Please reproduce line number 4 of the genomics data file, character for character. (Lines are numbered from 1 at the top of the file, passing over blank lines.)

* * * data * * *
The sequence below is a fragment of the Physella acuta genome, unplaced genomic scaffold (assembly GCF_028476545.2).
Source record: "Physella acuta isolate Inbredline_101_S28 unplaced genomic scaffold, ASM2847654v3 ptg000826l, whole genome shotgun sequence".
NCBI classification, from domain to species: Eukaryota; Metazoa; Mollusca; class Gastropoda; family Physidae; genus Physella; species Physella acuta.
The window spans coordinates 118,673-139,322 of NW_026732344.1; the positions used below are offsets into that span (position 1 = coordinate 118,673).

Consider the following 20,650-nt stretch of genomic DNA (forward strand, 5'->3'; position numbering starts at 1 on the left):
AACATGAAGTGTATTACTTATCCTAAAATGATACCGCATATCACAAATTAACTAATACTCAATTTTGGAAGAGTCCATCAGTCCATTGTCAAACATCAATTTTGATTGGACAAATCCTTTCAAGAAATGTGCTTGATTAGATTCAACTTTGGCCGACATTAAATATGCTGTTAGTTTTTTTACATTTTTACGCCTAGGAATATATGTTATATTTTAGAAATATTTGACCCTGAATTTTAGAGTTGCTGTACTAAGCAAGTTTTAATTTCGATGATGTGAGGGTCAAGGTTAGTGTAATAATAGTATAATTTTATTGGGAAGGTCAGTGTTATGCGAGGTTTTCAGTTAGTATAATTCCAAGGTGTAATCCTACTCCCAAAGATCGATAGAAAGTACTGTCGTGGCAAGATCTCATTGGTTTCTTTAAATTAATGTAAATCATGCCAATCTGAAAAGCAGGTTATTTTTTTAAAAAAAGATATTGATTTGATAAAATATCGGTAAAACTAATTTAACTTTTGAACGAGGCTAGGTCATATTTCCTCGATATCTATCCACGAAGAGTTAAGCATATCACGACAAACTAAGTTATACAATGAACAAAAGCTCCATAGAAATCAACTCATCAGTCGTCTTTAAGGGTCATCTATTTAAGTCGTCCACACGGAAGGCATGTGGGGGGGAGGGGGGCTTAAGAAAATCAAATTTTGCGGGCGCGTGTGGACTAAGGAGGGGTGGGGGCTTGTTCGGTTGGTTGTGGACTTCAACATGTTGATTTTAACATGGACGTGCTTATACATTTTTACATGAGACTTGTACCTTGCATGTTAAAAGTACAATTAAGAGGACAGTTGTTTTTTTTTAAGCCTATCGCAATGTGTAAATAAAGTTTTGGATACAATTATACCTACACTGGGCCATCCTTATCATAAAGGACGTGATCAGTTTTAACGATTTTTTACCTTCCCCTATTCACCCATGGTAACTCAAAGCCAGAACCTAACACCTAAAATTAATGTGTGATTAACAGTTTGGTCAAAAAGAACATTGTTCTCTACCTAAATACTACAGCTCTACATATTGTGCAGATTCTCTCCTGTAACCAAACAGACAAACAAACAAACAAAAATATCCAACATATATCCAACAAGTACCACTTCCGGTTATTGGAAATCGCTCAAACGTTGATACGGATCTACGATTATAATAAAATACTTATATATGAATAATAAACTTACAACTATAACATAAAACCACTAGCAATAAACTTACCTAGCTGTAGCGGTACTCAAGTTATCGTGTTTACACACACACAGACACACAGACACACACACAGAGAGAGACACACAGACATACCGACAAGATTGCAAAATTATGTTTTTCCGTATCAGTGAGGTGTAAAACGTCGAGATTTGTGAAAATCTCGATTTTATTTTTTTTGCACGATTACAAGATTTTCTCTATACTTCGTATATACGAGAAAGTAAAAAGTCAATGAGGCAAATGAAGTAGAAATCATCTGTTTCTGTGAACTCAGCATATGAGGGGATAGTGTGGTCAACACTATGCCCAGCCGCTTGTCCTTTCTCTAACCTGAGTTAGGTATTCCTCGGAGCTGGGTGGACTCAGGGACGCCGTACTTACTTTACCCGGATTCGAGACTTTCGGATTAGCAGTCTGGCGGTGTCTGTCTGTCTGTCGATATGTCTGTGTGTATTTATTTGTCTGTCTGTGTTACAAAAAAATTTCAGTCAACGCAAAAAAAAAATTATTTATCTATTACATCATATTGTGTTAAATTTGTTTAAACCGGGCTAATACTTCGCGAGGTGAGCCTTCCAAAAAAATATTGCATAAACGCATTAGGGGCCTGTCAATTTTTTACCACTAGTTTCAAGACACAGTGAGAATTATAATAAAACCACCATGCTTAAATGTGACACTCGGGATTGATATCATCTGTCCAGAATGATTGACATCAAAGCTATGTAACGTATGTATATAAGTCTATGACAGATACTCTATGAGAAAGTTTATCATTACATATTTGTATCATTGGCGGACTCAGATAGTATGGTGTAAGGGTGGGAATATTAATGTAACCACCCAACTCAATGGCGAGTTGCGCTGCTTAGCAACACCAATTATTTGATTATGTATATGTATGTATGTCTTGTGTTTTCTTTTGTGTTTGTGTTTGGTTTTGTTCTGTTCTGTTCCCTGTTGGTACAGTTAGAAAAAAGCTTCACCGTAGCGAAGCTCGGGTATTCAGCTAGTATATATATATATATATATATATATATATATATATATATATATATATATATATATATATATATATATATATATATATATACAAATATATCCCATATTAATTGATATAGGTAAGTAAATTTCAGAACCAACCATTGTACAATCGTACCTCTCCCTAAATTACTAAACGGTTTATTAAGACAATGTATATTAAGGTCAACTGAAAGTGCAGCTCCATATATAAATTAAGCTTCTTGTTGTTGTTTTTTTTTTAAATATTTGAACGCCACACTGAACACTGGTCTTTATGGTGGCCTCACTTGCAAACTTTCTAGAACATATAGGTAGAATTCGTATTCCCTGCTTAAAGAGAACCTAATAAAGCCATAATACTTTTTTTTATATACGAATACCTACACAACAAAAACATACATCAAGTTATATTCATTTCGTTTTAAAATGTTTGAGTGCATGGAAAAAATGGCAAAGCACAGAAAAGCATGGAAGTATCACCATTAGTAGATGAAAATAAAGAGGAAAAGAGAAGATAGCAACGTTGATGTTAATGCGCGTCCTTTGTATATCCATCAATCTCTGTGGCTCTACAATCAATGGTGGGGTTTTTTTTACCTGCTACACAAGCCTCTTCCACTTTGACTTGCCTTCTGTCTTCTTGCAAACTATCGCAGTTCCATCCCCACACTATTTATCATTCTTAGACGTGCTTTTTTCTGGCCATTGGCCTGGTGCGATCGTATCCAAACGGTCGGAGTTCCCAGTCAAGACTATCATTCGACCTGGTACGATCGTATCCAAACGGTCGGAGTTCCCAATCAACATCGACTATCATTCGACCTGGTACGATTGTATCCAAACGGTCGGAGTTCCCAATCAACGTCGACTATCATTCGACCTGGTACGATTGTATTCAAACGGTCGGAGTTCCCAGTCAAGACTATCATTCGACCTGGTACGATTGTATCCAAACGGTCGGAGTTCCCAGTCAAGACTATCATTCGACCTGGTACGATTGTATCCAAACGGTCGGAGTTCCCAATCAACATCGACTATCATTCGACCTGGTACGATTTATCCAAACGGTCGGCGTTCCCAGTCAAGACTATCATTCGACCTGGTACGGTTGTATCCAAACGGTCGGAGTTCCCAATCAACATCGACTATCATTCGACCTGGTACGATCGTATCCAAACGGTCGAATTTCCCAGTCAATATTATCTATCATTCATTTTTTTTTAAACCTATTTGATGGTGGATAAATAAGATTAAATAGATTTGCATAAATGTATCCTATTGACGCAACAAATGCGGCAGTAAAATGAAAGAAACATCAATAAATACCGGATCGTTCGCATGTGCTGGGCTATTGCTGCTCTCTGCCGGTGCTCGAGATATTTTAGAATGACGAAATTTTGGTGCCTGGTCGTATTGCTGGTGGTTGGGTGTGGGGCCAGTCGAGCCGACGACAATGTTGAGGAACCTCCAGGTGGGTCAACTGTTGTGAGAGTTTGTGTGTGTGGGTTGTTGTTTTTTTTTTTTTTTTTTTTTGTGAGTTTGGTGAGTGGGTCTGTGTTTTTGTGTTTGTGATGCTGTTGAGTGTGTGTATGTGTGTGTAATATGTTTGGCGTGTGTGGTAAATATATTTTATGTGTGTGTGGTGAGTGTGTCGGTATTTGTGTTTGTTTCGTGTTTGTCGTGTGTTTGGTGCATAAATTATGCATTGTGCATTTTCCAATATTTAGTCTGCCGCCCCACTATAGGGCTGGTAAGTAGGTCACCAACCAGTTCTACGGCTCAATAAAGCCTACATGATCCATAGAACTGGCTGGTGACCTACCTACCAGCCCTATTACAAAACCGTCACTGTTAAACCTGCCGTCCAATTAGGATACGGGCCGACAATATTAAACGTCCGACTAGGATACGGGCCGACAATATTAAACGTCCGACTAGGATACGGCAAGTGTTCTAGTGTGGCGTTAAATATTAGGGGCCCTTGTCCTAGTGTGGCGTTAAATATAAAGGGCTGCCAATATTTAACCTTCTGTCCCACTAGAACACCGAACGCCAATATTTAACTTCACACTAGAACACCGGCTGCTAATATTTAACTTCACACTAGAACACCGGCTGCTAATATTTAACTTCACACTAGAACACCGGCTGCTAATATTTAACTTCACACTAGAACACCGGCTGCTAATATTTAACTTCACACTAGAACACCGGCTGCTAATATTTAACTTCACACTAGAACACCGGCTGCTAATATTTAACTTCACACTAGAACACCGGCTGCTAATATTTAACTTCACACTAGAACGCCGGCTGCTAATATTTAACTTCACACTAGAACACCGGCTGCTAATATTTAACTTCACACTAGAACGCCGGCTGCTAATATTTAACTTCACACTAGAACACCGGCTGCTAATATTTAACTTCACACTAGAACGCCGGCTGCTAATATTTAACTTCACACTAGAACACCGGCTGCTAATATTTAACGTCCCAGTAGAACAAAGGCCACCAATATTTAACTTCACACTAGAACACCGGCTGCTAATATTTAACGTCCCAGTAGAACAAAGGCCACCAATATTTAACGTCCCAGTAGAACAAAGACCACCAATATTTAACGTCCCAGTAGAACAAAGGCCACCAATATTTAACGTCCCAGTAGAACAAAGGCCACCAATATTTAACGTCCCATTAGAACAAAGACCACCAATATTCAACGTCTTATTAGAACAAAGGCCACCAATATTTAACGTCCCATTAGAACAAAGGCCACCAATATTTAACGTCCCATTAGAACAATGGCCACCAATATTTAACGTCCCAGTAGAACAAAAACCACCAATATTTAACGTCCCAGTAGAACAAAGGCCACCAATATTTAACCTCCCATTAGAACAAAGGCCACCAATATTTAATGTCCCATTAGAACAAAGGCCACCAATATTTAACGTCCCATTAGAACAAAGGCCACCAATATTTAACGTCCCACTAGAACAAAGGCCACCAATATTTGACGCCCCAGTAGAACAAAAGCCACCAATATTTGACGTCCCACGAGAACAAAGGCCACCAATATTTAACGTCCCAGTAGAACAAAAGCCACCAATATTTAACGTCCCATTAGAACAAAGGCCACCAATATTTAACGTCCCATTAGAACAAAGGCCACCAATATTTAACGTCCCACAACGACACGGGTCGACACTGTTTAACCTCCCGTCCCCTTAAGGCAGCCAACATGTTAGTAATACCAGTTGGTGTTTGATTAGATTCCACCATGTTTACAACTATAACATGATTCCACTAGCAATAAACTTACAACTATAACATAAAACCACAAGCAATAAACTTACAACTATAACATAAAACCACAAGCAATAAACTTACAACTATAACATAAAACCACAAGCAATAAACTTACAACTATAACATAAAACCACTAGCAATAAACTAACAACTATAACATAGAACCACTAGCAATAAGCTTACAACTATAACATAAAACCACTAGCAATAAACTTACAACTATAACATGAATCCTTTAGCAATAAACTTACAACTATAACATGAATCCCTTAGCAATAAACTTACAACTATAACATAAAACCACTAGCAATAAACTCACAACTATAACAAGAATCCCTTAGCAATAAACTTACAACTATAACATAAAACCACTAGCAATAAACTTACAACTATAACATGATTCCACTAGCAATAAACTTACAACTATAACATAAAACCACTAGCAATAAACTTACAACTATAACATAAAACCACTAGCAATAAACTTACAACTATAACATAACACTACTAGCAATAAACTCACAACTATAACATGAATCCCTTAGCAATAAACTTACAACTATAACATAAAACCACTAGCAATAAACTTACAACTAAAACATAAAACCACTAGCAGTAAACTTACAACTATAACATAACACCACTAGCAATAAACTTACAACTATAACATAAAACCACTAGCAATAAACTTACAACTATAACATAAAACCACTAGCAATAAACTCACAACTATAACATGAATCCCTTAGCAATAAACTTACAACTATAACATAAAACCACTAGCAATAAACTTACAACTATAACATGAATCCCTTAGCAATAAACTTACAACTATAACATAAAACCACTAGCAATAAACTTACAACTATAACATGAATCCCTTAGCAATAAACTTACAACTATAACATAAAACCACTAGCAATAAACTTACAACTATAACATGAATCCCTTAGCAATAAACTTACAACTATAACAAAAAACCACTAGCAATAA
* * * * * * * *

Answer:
The window spans coordinates 118,673-139,322 of NW_026732344.1; the positions used below are offsets into that span (position 1 = coordinate 118,673).